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Accessing global value chains: The politics of promoting export-driven industrialisation and upgrading in the Mozambican cashew processing industry

  • Successful export sectors in manufacturing and agribusiness are important drivers of structural transformation in Sub-Sahara African countries. Backed by industrial policies and active state involvement, a small number of successful productive export sectors has emerged in Sub-Saharan Africa. This thesis asks the question: How do politics shape the promotion of export-driven industrialisation and firm-level upgrading in Sub-Saharan Africa? It exemplifies this question with an in-depth, qualitative study of the cashew processing industry in Mozambique in the period from 1991 until 2019. Mozambique used to be one of the world’s largest producers and processors of cashew nuts in the 1960s and 1970s. At the end of the 20th century, the cashew processing industry broke down completely but has re-emerged as one of the country’s few successful agro-processing exports. The thesis draws on theoretical approaches from the fields of political science, notably the political settlements framework, global value chain analysis and the research on technological capabilities to explore why the Mozambican Government supported the cashew processing industry and how Mozambican cashew processors acquired the technological capabilities needed to access the global cashew value chain and to upgrade. It makes an important theoretical contribution by linking the political settlements framework and the literature on upgrading in global value chains to study how politics shaped productive sector promotion and upgrading in the Mozambican cashew processing industry. The findings of the thesis are based on extensive primary data, including 58 expert interviews and 10 firm surveys, that was collected in Mozambique in 2018 as well as a broad base of secondary literature. The thesis argues that the Mozambican Government supported the cashew processing industry because it became important for the Government’s political survival. Promoting the cashew sector formed part of an electoral strategy for the ruling FRELIMO coalition and a means to keep FRELIMO factions united by offering economic opportunities to key constituencies. In 1999, it adopted a protectionist cashew law that created strong incentives for cashew processing in Mozambique. This not only facilitated the re-emergence of the cashew processing industry after its breakdown. The law and the active involvement of the National Cashew Institute (INCAJU) also affected the governance of the local cashew value chain, the creation of backward linkages, and the upgrading paths of cashew processors. The findings of the thesis suggest that the cashew law reduced the pressure on the cashew processing industry to upgrade. The law further created opportunities for formal and informal rent creation for members of the political elite and lower level FRELIMO officials that prevented a far-reaching reform of the law. The thesis shows that international buyers do not promote upgrading among Sub-Sahara African firms in global value chains with market-based or modular governance. Moreover, firms that operate in countries where industrial policies are not enforced effectively cannot draw on the support of government institutions to enhance their capabilities and to upgrade. Firms therefore mainly depended on costly learning channels at firm level, e.g. learning by doing or hiring skilled labour, and/or on technical assistance from donors to build the technological capabilities needed to access global value chains and to remain competitive. The findings of the thesis suggest that researchers, governments, development practitioners and consultants need to rethink their understanding of upgrading in GVCs in four ways. First, they need to move away from understanding upgrading in terms of moving towards more complex, higher value-added activities in GVCs (functional upgrading). Instead, it is important to consider the potential of other, more realistic types of upgrading for firms in low-income countries, such reducing risks by diversifying suppliers and buyers or increasing rewards by making production processes more efficient. Second, they need to replace an overly positive view on upgrading that neglects possible side-effects at sector and/or country level. Third, GVC participation on its own does not promote upgrading among local supplier firms in Sub-Saharan Africa. The interests of lead firms and Sub-Sahara African supplier firms may not be aligned or even conflicting. Targeted industrial policies and the creation of institutions that effectively promote capability building among firms therefore become even more important. Finally, upgrading needs to be understood as a process that is not only shaped by interactions between firms, but also by local domestic politics. The findings of the thesis are highly relevant for scholars from the fields of political science, development studies, and economics. Its practical implications and tools, e.g. a technological capabilities matrix for the cashew industry, are of interest for development practitioners, members of public institutions in Sub-Sahara African countries, local entrepreneurs, and representatives of local business associations that are involved in promoting export sectors and upgrading among local firms.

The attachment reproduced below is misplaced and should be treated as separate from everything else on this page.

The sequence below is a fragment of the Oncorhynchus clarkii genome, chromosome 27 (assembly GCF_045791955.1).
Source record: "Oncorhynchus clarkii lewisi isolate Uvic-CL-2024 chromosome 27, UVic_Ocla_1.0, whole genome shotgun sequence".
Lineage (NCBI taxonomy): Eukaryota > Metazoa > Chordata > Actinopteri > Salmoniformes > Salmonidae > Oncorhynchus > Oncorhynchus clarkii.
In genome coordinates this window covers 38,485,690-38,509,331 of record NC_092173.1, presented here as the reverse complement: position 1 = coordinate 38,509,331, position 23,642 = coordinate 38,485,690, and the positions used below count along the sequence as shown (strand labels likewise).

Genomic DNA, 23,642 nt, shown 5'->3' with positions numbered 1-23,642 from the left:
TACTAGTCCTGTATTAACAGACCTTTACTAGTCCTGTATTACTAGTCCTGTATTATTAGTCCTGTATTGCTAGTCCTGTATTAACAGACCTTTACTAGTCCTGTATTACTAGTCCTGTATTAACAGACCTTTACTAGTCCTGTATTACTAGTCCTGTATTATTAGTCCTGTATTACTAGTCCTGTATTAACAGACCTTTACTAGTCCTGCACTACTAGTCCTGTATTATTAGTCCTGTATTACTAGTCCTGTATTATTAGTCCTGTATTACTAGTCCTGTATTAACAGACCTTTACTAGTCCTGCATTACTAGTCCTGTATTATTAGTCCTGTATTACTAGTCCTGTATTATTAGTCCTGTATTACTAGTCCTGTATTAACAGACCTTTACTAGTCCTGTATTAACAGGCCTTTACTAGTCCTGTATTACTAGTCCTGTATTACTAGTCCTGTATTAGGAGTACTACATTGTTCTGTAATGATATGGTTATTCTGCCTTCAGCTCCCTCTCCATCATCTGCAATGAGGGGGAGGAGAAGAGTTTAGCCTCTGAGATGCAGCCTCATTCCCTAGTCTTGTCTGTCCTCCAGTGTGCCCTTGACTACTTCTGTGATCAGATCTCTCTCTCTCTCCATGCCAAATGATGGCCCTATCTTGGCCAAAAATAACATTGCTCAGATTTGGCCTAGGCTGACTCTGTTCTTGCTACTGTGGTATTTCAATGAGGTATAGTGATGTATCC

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Author:Christina Lisa Saulich
Referee:Siegmar Schmidt, Lars Buur
Document Type:Doctoral Thesis
Date of completion:2021/01/21
Date of publication:2021/01/21
Publishing institution:Universität Koblenz-Landau, Campus Landau, Universitätsbibliothek
Granting institution:Universität Koblenz-Landau, Campus Landau, Fachbereich 6
Date of final exam:2020/11/19
Release Date:2021/01/21
Tag:Cashew-Sektor; Globale Wertschöpfungsketten
GND Keyword:Industriepolitik; Mosambik; Politische Ökonomie
Number of pages:XXI, 362 Seiten
Institutes:Fachbereich 6
Licence (German):License LogoEs gilt das deutsche Urheberrecht: § 53 UrhG